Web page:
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Confessions of a Costume-aholic: DIY Headpieces


By Amanda Thompson

The clock is counting down to the witching hour. Literally. However, if you still don't have a Halloween costume, don't despair! There's still time to find something to wear. Fire up your glue guns, and make yourself a unique headpiece for the big night.

 

DIY Halloween Headpiece
Turn heads at any event with you're one-of-a-kind party hat. This is a glamorous and easy way to jazz up any outfit! 
Time: 20 minutes

Supplies:
- wide headband  (easier it is to work with)  Find this and other supplies listed at your local beauty supply store (Beauty Plus on St. Claude is my favorite) or craft shop.
- artificial flowers
- assorted feathers
- butterflies, artificial birds, spiders, ect
- spray adhesive
- sharpie
- glitter and pieces of broken jewelry can also make sparkling additions to a headpiece
- fiber-optic lights  Find these at Party City, or online in bulk at www.luminence.com/Wholesale.html
- hot glue gun, glue sticks Tip: a low temperature gun works fine for this kind of project 

Instructions:
Put the headband on your head to measure where you want to place the silk flower. Using a sharpie, mark on the headband the center of where the flower will be placed. Take the headband off, and using the glue gun, trace a couple of small circles of glue on the back of the flower. Try not to get glue on the flower petals, as they may be glued down later. Glue the flower in place, and let cool. Use assorted feathers, and place them delicately under the flower petals. Make sure the curve of the feather flatters the curve of the headband and the face. Play with the feather placement before glueing. Use small dabs of glue to secure the petals over the feathers, covering any extra glue. Once you have the basic structure of flower and feathers in place, use your imagination to decorate the headpiece with broken pieces of jewelry, artificial butterflies, spiders, plastic snakes, or any other crafty materials that inspire you. As you are working, continue to put the piece on your head for reference, but make sure the hot glue has cooled and dried before placing the work-in-progress on your head.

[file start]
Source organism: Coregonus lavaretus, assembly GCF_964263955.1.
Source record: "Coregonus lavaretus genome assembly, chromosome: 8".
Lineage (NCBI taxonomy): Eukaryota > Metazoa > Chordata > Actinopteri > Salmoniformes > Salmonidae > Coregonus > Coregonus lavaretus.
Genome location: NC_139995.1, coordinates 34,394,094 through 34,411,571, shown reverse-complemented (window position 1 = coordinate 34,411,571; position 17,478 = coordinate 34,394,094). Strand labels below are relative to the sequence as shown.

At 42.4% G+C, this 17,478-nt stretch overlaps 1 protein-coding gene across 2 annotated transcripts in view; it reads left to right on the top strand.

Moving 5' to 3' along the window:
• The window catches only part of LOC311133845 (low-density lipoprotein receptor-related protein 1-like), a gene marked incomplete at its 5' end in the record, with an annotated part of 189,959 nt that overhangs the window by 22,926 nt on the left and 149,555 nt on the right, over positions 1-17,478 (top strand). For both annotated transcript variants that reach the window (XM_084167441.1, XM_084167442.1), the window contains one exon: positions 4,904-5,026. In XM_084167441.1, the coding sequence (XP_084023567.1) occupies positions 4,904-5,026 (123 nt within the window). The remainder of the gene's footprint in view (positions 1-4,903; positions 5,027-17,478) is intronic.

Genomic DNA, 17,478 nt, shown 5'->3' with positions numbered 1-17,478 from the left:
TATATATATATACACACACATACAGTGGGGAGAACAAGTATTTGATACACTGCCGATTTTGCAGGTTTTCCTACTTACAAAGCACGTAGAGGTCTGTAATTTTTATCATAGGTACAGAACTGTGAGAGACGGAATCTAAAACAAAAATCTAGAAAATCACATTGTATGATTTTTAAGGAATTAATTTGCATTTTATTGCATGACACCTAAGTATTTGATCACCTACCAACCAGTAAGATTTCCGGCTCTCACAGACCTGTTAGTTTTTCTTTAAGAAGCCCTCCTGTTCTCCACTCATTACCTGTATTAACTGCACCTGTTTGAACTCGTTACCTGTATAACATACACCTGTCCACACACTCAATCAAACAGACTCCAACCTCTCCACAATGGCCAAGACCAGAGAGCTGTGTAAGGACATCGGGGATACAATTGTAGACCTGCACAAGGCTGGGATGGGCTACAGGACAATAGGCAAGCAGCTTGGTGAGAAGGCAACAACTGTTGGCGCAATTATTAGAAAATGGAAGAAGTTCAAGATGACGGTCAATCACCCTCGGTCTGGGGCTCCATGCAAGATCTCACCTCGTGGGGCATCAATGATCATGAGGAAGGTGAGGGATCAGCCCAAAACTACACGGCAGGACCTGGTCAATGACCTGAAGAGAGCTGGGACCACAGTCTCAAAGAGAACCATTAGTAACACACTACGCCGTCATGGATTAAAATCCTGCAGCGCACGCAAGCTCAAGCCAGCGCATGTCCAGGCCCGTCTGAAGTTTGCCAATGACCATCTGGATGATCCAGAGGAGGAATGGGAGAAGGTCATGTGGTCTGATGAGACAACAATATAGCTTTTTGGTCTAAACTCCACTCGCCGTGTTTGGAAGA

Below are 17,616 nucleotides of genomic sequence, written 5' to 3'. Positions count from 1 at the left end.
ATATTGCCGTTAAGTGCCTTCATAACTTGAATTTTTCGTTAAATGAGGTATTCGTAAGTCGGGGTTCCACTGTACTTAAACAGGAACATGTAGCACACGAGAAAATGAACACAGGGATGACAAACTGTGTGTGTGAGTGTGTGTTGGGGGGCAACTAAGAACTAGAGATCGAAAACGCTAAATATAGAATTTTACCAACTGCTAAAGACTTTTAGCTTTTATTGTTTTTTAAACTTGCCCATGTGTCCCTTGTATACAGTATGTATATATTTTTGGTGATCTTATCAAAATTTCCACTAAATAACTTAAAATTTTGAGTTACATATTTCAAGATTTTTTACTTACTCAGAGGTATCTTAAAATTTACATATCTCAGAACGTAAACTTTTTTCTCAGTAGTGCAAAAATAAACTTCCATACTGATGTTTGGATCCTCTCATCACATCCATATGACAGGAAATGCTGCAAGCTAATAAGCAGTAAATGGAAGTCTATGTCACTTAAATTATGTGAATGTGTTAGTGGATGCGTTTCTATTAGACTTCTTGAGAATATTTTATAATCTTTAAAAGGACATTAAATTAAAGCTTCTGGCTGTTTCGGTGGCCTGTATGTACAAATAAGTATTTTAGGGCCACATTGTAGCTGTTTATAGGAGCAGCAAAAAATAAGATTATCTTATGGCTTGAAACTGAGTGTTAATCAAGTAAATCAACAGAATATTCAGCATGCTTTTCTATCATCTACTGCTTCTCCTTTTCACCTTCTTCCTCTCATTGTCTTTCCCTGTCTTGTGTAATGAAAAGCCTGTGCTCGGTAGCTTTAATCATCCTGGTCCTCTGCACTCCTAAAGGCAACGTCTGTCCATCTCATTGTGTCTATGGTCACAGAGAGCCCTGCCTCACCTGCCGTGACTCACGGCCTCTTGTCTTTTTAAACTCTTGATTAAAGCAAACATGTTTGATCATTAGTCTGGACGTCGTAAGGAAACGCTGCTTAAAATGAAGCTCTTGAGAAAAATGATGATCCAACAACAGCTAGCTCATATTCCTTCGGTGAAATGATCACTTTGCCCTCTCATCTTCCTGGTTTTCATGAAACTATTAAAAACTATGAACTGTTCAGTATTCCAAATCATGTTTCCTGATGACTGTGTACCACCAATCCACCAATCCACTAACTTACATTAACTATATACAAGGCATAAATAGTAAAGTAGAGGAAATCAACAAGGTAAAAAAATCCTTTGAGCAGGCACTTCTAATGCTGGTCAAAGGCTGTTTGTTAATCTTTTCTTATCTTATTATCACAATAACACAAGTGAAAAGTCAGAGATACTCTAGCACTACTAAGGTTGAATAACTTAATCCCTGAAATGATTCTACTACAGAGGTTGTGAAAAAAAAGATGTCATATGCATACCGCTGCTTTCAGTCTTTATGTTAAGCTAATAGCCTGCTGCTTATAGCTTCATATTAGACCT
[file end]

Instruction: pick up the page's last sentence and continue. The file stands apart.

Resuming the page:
Helpful Tip: Anytime you are working with hot glue, keep a bowl of ice water nearby. This will save your fingers from painful burns.




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Contributors

Renard Boissiere, Evan Z.E. Hammond, Naimonu James, Wilson Koewing, J.A. Lloyd, Nina Luckman, Dead Huey Long, Alexis Manrodt, Joseph Santiago, Andrew Smith, Cynthia Via, Austin Yde

Photographers


Art Director

Michael Weber, B.A.

Editor


Listings Editor

Linzi Falk

Editor Emeritus

Alexis Manrodt


B. E. Mintz


Stephen Babcock

Published Daily